Victoria’s reliance on extractive resources is increasingly becoming an unviable prospect, but a new solution will soon see more construction and demolition materials recovered in the state.
Victoria has had the advantage of raw earth resources that have met the needs of the prosperous construction industry for decades on end.
According to the first-ever Extractive Resources Strategy, around 535 quarries within the state produce 50 million tonnes of stone, limestone, gypsum, sand and gravel each year. The 2018 strategy shows demand for extractive resources is at an all-time high due to population growth and a ramp-up in major infrastructure projects.
But emerging shortfalls in the supply of extractive resources is creating an urgent need for the government to secure high quality resources needed to meet Victoria’s current and future infrastructure plans. According to the strategy, a failure to do so within close proximity to growth areas and infrastructure will likely increase the cost of constructing houses and infrastructure.
As a result of Melbourne’s infrastructure boom, the city’s landfills are also under pressure with significant amounts of excavated materials being buried in landfill. According to the 2015-16 Victorian Recycling Industry Annual Report, aggregates, masonry and soils make up 22.8 per cent of all landfilled materials.
Fortunately, the amount of materials being reprocessed has increased by three per cent to recover 4.1 million tonnes of aggregates, masonry and soil material.
However, when the 4.1 million tonnes is broken down by weight, the composition of recovered materials encompasses just over 50 per cent concrete. The remaining composition covers a few other areas, but recovered soil/sand is only two per cent, mixed aggregates, masonry and soils make up 14 per cent and rock/excavation stone 11 per cent.
- Sweeping changes: Repurpose It
- Repurpose It’s glass residuals solution
- Repurpose It named Westpac Top 20 business of tomorrow
- Repurpose It, Eastern Plant Hire and the North Eastern Program Alliance team up
Relying on virgin resources means mining Australian quarries and using valuable resources, which consumes energy and can cause pollution. Furthermore, more than 900,000 tonnes of construction and demolition materials are being landfilled each year.
With quarries being pushed further out due to the urban sprawl, trucks on the road are increasing due to the vast distances required to transport materials, thereby raising Australia’s carbon dioxide (CO2) emissions footprint.
George Hatzimanolis carries 15 years in the civil works and construction industry and has been well aware of these issues. This knowledge prompted he and four other business partners to establish Repurpose It in March 2017 – a resource recovery business founded on industrial ecology.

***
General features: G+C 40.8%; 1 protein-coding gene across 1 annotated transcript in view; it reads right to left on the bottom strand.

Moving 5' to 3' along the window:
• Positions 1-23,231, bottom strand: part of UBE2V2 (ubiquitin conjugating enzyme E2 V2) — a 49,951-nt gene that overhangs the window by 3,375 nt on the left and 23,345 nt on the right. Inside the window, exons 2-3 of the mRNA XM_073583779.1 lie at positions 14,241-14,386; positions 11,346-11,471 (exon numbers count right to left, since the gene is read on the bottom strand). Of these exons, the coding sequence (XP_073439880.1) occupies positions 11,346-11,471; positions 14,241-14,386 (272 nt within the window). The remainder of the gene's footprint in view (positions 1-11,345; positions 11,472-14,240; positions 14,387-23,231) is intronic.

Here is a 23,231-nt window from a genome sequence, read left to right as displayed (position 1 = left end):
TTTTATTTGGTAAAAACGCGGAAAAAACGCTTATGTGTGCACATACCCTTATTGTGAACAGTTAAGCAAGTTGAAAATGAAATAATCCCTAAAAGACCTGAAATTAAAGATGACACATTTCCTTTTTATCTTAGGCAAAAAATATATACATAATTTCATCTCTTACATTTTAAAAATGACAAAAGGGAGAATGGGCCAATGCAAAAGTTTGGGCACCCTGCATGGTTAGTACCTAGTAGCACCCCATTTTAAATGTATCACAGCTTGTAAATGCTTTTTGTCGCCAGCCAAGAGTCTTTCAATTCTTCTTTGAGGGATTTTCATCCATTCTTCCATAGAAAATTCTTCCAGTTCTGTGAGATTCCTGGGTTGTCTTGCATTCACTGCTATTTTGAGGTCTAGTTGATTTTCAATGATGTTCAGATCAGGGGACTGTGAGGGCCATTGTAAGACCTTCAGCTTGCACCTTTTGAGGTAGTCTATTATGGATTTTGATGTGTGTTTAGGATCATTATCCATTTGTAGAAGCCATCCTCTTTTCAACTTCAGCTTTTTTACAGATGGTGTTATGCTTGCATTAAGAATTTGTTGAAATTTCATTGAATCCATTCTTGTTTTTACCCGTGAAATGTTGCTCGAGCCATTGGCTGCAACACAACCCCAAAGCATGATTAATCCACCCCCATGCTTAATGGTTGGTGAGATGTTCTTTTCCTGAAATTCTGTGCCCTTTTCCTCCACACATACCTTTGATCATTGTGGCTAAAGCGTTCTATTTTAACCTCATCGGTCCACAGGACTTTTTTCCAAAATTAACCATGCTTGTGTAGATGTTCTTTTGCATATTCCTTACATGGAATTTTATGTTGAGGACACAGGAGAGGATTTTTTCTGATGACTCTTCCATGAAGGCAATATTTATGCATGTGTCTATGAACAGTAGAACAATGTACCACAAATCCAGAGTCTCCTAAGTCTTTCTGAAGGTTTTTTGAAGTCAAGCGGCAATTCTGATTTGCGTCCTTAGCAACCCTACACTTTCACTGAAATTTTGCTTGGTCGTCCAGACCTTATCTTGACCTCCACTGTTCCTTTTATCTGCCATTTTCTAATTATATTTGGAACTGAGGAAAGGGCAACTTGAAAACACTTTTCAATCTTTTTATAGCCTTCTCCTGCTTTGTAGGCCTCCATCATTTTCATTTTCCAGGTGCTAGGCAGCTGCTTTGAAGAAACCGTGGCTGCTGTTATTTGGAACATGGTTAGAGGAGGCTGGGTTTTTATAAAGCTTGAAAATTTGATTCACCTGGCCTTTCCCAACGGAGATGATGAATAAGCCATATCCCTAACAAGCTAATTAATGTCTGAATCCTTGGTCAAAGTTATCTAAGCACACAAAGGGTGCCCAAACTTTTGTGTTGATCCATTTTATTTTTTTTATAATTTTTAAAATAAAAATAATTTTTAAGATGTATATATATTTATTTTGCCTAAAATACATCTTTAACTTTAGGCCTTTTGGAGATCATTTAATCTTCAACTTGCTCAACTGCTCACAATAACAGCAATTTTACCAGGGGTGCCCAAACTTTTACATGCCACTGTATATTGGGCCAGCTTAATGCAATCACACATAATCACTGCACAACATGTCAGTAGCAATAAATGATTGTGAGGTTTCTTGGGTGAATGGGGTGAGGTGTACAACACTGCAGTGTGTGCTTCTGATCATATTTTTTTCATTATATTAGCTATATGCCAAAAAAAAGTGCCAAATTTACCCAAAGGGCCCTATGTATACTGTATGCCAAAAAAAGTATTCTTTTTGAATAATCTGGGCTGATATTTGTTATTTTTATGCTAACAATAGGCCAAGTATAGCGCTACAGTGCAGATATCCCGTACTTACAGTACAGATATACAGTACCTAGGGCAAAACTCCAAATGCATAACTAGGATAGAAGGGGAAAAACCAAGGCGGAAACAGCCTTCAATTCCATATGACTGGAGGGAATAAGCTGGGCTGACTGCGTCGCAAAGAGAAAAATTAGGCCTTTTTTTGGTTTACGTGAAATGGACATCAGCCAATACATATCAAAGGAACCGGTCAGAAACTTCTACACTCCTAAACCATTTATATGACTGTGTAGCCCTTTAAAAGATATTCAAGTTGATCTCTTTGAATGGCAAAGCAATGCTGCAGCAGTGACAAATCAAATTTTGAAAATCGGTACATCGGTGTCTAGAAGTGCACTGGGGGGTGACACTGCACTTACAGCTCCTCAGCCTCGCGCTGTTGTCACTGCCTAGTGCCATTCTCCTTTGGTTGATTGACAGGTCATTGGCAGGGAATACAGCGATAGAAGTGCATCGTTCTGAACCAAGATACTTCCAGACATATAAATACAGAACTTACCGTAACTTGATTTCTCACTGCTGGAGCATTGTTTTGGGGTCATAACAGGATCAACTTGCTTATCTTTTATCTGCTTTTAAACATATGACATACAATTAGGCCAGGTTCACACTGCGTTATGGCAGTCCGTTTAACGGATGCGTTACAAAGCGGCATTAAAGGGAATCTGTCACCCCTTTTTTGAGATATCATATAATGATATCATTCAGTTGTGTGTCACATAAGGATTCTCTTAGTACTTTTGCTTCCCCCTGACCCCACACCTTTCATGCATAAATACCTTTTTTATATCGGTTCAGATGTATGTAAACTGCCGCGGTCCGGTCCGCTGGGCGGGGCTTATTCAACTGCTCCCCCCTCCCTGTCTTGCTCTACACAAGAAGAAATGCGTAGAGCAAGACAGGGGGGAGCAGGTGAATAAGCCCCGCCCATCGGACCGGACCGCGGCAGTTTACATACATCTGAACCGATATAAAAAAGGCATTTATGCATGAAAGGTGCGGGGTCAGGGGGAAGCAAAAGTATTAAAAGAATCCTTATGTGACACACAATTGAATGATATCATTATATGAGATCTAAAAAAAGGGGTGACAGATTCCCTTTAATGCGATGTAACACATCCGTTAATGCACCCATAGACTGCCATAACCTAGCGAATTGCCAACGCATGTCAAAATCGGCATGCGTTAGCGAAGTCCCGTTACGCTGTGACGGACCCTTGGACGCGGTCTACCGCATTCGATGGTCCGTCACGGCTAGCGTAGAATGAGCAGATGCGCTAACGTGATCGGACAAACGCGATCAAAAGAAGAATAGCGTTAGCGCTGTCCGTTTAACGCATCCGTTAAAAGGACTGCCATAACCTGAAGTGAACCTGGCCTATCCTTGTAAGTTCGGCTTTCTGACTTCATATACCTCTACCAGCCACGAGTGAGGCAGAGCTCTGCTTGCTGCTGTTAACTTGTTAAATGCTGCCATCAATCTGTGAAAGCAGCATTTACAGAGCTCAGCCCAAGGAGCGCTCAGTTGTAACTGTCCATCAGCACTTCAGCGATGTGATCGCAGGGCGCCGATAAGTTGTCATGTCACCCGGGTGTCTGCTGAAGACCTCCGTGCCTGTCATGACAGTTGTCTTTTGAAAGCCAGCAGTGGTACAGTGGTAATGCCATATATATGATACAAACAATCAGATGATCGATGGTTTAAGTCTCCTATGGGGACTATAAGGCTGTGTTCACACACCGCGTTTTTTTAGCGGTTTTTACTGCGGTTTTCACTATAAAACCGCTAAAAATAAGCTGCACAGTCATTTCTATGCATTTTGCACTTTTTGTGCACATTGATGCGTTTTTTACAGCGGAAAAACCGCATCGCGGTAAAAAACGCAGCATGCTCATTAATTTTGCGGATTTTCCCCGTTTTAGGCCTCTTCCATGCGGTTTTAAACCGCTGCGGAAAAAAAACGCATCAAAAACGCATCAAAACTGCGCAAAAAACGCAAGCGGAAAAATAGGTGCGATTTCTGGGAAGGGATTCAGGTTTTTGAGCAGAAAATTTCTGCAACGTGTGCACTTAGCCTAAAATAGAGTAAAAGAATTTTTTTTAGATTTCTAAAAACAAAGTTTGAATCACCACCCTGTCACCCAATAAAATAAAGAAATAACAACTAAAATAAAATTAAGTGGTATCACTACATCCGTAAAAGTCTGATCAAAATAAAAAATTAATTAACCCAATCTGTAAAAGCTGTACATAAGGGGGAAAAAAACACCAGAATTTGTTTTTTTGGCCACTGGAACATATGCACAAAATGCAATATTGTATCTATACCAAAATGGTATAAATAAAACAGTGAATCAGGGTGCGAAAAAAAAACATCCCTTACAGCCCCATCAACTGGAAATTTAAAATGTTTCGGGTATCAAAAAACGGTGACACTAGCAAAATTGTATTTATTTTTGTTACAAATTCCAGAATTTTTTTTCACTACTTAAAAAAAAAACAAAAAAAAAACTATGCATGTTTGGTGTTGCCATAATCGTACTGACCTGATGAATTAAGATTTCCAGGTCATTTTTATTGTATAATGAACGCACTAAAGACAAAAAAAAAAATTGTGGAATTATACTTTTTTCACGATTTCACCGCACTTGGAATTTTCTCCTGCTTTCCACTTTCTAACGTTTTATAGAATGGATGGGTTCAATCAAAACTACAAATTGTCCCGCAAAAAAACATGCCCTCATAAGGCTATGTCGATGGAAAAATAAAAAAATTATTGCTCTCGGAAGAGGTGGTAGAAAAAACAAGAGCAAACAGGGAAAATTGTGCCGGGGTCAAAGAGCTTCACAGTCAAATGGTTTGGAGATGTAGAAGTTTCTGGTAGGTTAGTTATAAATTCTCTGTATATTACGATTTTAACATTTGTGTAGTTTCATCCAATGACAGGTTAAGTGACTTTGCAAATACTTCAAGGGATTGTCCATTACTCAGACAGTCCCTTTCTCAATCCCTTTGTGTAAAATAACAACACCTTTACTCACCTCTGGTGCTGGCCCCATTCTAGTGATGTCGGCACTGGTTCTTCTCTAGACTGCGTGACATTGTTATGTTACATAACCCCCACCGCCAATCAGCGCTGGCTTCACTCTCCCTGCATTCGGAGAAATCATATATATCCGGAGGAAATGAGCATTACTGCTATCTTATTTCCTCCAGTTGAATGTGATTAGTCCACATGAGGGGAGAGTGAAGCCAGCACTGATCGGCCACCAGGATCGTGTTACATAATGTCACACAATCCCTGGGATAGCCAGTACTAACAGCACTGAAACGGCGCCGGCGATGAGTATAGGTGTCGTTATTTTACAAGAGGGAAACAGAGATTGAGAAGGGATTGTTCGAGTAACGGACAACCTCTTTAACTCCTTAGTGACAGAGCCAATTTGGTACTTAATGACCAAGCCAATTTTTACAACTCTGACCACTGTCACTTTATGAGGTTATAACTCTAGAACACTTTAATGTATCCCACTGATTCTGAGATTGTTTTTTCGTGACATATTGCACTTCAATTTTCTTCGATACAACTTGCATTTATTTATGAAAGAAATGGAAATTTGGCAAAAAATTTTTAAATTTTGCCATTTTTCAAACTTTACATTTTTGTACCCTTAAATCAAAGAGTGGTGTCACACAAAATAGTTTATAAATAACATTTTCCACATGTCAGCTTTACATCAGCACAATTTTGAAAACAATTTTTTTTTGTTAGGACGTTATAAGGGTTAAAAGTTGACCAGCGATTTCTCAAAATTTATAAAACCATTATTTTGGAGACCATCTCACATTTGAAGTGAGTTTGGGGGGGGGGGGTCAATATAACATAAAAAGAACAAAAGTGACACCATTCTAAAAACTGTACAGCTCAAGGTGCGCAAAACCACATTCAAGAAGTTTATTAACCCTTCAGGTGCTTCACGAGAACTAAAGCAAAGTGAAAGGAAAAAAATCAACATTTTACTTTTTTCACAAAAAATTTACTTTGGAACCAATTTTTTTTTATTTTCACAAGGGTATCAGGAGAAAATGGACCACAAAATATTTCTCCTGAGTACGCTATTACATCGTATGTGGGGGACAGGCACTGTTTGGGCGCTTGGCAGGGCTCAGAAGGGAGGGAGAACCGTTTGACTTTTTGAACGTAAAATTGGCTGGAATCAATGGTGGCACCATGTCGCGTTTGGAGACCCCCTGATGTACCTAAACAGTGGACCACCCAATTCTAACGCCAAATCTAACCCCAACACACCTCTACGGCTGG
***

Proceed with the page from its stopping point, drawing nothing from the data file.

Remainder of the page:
“My personal view is that in the long term, there has got to be a better way than building our infrastructure with resources that we know are finite and precious,” George explains.
George says that C&D waste has been traditionally difficult to treat due to the mix of contaminants.
“We looked at countries around the world that have less extractive resources available to them and asked: how do they deal with this issue?” George explains.
“What we found in other parts of the world was that manufactured sand was fairly prominent to replace virgin sand and we started looking at technologies around that.”
Repurpose It’s research led it to a UK supplier known as CDE Global – manufacturers in mineral processing and extractive resourcing. The company identified its C&D processing facility, used extensively in the UK, Germany, Norway and Sweden and other countries, as well equipped to process materials in Australia after an extensive study tour overseas in early 2017.
Leveraging a 150-acre former quarry site owned by the business’ directors, Repurpose It last year began planning the nation’s first construction and demolition washing plant set to be operational by the end of 2018.
Its Epping site in Melbourne was considered the ideal location due to its proximity to the city via the freeway and closeness to major infrastructure projects. The Cooper St West precinct, in which the site sits, has also been identified by Sustainability Victoria in the 2018 Metropolitan Waste and Resource Recovery Implementation Plan as a significant hub for reprocessing materials from C&D activities.